What surprised you most about UCSF’s admissions process?
I was slightly surprised by how much influence the students on the admissions committee had with selecting which applicants to admit. I heard from previous committee members that this was the case, but was nonetheless pleasantly surprised to see how much value the faculty placed in the students’ opinions.
In your opinion, what are the most common mistakes applicants make?
Not getting somebody to proofread their supplemental essays. It’s frustrating to read an otherwise impressive essay that is full of spelling and grammatical errors. Having a reviewer who will give you an honest opinion is important because not only can they catch any errors that you may have missed, but they can also bring in a perspective other than your own, and let you know the strengths and weaknesses of your essays.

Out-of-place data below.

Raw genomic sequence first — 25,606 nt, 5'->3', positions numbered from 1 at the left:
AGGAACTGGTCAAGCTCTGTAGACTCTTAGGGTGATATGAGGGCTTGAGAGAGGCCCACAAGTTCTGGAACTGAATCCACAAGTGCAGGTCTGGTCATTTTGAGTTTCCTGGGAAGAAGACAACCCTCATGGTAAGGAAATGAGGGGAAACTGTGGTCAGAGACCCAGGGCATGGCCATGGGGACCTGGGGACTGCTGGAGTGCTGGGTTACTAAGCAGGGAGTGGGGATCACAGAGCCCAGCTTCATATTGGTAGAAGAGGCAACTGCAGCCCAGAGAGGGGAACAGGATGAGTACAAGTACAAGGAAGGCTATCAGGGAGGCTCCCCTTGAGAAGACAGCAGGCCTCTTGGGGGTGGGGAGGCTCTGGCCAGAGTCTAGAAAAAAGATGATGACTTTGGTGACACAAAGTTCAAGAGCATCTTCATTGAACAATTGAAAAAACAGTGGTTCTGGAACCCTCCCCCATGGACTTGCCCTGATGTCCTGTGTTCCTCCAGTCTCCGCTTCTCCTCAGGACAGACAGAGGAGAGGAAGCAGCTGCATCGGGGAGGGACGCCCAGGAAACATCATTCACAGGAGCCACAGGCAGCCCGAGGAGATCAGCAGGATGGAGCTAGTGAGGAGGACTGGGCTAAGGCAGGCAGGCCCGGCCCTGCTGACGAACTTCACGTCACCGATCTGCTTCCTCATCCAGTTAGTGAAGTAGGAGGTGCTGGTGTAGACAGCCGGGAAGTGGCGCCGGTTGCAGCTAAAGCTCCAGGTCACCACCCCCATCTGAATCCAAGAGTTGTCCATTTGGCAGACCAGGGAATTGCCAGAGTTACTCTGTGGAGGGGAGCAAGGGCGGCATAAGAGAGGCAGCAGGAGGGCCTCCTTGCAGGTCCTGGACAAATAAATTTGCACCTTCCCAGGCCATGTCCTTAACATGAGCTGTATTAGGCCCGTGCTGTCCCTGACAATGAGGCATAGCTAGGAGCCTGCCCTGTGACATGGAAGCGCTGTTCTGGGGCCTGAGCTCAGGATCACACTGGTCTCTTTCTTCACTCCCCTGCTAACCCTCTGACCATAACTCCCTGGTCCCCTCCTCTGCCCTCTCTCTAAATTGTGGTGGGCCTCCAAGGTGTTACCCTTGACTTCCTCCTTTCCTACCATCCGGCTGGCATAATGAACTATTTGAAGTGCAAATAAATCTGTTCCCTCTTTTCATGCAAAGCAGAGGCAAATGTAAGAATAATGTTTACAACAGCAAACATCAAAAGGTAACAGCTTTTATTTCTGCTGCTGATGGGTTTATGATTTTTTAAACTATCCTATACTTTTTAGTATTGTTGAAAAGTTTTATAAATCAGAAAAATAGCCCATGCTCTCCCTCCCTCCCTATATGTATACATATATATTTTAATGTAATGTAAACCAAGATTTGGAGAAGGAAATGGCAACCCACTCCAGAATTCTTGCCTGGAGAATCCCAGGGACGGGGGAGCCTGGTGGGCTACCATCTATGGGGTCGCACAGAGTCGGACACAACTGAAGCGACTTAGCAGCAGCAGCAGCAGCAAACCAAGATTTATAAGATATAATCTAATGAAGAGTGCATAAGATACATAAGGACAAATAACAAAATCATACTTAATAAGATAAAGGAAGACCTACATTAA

What stands out to you on an application?
Well rounded applications stand out to me. A solid application includes all of the following: strong letters of recommendation written by individuals who know the applicant well, thoughtful essays that clearly answer the prompts, and a demonstrated passion for the profession (which is often evidenced by work and/or volunteer experience.) It’s easy to see when an applicant has done a thorough job putting together an application (and, on the flip side, it’s easy to see when an applicant hasn’t done this.)
What are your pet peeve(s) when interviewing an applicant or reviewing a file? (What drives you crazy?)